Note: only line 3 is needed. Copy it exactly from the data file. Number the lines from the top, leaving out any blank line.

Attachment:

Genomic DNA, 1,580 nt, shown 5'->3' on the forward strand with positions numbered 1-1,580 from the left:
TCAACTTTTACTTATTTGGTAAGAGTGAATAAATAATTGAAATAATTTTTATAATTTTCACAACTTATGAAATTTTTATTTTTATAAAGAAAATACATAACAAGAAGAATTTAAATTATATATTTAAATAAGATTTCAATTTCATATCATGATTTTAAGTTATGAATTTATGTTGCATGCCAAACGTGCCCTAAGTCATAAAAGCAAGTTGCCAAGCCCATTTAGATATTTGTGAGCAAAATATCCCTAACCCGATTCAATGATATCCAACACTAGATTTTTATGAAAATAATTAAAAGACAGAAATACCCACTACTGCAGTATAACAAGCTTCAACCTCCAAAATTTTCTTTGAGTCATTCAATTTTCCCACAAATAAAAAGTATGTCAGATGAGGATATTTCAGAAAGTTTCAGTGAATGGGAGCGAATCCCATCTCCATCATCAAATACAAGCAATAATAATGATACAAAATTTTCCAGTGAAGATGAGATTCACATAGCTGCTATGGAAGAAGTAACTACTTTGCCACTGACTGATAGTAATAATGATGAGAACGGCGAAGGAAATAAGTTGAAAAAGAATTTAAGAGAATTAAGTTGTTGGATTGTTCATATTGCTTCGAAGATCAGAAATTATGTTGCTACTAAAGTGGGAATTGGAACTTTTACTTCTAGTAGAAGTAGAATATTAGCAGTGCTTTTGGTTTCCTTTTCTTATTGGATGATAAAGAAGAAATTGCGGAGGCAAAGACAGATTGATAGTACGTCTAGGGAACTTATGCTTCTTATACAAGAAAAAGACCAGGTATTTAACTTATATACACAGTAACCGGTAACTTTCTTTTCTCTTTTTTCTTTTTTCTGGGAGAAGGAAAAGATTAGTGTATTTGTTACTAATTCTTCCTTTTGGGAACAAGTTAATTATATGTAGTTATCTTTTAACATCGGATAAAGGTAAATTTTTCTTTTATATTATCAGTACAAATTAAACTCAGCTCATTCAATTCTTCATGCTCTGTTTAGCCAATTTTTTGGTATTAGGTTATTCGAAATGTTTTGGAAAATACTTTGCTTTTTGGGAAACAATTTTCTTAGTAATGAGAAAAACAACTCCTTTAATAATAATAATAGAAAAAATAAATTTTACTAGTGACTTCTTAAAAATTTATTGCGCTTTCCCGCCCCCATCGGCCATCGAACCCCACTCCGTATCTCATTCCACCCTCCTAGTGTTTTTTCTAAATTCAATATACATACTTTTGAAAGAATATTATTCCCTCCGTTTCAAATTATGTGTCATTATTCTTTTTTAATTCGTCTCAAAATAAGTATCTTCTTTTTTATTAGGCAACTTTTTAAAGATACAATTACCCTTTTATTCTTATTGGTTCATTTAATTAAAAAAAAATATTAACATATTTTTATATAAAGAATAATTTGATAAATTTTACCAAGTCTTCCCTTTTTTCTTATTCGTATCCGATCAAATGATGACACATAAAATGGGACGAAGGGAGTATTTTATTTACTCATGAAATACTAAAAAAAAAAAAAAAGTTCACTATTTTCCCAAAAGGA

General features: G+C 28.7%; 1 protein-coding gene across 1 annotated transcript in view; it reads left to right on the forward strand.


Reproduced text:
General features: G+C 28.7%; 1 protein-coding gene across 1 annotated transcript in view; it reads left to right on the forward strand.